Incredibles 2

The OKs.

When “The Incredibles” came out, in November 2004, it was Pixar’s sixth movie and only about the ninth superhero movie in the modern era (which archeologists agree started with “X-Men” in 2000). Focused more on adventure than comedy, with bar-raising computer animation and starring humans rather than toys, bugs, monsters, or fish, it was a departure for Pixar. And being wholly original, not based on preexisting characters, it was a departure for superhero movies.

Fourteen years later, “Incredibles 2” is Pixar’s 20th feature and, depending on how you define the term, somewhere between the 60th and 80th superhero movie of the 2000s. The sequel, again written and directed by Brad Bird (these are the only Pixar movies where a single auteur is credited), once again sets a new standard for state-of-the-art animation, but nothing else about it feels new. Even the mid-century aesthetic, refreshingly retro in 2004, is overly familiar after seven seasons of “Mad Men.”

For the characters, no time has passed: “Incredibles 2” starts with Bob (Craig T. Nelson), Helen (Holly Hunter), Dash (Huck Milner), and Violet Parr (Sarah Vowell) vanquishing the mole-like villain (“the Underminer”) who appeared at the end of “The Incredibles,” then returning to obscurity. Superheroing is still illegal, and all the public saw of the Underminer incident was the destruction it caused.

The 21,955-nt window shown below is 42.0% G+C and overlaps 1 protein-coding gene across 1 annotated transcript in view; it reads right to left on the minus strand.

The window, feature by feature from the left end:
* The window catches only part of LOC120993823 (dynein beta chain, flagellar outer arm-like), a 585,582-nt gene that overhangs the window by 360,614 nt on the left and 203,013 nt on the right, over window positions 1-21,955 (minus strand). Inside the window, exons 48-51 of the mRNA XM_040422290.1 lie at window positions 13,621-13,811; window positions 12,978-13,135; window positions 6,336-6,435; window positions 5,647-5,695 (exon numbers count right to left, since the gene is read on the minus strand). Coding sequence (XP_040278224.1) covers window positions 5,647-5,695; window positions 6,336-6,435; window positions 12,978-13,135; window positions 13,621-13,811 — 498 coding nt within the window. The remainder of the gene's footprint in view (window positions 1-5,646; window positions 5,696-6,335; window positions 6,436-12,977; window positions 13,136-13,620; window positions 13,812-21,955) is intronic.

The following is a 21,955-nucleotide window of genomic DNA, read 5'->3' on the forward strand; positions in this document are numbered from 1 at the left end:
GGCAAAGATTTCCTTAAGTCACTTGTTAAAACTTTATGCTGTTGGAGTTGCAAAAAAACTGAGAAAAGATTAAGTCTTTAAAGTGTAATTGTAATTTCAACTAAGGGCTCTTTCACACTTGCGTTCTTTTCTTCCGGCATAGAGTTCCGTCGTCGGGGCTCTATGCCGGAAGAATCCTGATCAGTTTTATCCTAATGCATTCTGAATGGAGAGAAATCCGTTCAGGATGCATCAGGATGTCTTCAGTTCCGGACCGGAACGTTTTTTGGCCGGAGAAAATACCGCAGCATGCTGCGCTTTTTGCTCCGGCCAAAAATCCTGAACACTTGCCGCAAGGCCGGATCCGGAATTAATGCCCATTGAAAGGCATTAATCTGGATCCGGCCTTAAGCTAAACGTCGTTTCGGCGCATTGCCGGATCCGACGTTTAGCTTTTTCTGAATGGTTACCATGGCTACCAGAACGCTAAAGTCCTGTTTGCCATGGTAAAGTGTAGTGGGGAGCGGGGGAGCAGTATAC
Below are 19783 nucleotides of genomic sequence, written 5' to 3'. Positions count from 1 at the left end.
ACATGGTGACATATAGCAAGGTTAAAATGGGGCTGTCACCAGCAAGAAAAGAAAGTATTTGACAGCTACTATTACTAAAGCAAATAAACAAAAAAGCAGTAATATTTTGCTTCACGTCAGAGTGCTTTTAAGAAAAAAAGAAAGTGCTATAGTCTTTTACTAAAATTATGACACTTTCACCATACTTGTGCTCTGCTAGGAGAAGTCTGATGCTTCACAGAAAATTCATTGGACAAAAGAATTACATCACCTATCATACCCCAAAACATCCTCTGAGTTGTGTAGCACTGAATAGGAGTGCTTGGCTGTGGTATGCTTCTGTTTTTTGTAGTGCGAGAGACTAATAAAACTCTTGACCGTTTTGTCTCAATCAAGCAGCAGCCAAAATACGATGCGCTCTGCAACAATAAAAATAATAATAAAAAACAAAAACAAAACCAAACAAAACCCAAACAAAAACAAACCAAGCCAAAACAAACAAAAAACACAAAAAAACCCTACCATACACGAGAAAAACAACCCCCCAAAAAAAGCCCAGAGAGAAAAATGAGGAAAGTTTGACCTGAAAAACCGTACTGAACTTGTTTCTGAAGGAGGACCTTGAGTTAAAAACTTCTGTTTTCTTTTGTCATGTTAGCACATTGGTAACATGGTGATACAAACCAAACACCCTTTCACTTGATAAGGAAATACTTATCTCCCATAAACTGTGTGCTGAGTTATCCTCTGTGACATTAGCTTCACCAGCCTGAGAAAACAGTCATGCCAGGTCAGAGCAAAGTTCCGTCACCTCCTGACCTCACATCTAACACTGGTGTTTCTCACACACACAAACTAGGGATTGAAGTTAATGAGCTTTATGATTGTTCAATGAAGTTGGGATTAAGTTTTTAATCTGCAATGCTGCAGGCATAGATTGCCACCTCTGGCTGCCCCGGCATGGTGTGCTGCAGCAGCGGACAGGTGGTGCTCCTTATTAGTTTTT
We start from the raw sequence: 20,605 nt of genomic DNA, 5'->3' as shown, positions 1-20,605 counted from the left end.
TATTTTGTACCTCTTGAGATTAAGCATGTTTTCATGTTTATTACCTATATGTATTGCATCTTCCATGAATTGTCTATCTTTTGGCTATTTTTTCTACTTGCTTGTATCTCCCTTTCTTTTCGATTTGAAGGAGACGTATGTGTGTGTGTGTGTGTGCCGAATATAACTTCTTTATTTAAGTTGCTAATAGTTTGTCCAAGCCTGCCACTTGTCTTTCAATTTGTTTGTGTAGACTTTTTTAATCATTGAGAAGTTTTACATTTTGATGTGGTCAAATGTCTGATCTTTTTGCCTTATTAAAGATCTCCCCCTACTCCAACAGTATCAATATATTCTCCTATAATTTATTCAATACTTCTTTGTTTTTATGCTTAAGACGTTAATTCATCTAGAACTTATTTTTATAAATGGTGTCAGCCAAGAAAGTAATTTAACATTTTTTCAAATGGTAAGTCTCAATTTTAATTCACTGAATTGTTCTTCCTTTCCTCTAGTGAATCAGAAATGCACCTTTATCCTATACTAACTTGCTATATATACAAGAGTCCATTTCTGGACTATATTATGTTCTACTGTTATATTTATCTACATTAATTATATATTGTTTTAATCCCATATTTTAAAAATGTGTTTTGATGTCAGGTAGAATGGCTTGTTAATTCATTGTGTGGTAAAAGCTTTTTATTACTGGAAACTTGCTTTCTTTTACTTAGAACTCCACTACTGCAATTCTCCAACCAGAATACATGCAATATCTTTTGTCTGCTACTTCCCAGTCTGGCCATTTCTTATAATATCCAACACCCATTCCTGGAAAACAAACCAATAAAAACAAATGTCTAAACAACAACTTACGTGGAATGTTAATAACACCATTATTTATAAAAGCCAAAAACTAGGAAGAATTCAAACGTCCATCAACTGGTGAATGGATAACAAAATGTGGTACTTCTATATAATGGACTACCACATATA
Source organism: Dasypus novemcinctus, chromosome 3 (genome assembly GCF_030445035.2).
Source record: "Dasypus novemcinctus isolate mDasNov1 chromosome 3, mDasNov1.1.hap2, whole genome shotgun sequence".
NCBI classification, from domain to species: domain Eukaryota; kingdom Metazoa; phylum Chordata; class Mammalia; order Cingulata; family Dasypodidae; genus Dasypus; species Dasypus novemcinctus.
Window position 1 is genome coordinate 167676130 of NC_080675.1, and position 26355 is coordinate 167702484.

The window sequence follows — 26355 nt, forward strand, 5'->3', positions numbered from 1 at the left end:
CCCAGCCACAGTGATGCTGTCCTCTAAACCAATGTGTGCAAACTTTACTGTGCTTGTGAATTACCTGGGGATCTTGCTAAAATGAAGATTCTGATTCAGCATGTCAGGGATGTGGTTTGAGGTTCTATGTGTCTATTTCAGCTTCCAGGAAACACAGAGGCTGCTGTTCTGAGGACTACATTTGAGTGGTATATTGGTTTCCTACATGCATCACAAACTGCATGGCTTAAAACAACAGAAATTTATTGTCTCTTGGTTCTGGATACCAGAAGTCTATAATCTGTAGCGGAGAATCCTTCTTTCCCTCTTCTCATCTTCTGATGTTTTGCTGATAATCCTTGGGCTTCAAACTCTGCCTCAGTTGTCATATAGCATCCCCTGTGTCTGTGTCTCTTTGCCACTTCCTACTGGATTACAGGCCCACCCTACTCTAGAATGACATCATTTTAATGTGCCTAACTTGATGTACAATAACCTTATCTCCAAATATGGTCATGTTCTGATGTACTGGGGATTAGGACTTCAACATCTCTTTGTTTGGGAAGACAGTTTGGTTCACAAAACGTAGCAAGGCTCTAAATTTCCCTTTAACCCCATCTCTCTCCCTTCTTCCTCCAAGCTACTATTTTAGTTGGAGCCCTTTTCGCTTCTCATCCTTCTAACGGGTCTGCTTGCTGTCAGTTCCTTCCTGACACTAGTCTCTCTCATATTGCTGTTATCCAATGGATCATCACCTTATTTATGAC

The Parrs are approached by tycoon siblings Winston (Bob Odenkirk) and Evelyn Deavor (Catherine Keener), superhero advocates who want to change the law, which means first changing public perception. They hire Helen (aka Elastigirl) to do some crime-fighting in the metropolis of New Urbem, outfitted with a camera so that TV news can show everyone the good she’s doing. Mr. Incredible, hurt that he wasn’t their first choice (he tends to do a lot more property damage than his wife does), supports Helen and stays home with Dash, Violet, and baby Jack-Jack, whose powers are starting to emerge.

There’s a new villain, of course, and assistance from Frozone (Samuel L. Jackson) and costume-designer Edna (Brad Bird), and a new batch of junior X-Men — er, supers — who are emboldened by the change in public opinion. On the home front, Bob is overwhelmed by Jack-Jack (whose fight with a raccoon is a highlight), and Violet is crushed to learn that her crush has forgotten her, his memory wiped by government agent Rick Dicker (Jonathan Banks) because of what he witnessed at the Underminer incident. The Violet subplot feels obligatory, a loose end from the first film that had to be tied up. But that’s better than poor Dash, who’s not given anything to do here and might as well have been sent off to summer camp.

Like a lot of superhero movies, this one gets its act together for an exciting finale, and it’s peppered with flashy moments throughout. Helen’s happiness at having the spotlight to herself for once is a pleasure to see. It simply isn’t as tight or focused as its predecessor was, and apart from a brief discussion of whether it’s OK to break the law when the law is unjust, there aren’t any bigger ideas to explore. You have to be more incredible than this to compete in today’s marketplace, but “pretty OK” will have to do for now.

Crooked Marquee

B- (1 hr., 58 min. (plus a short); PG, action violence, some third-commandment-breaking profanity.)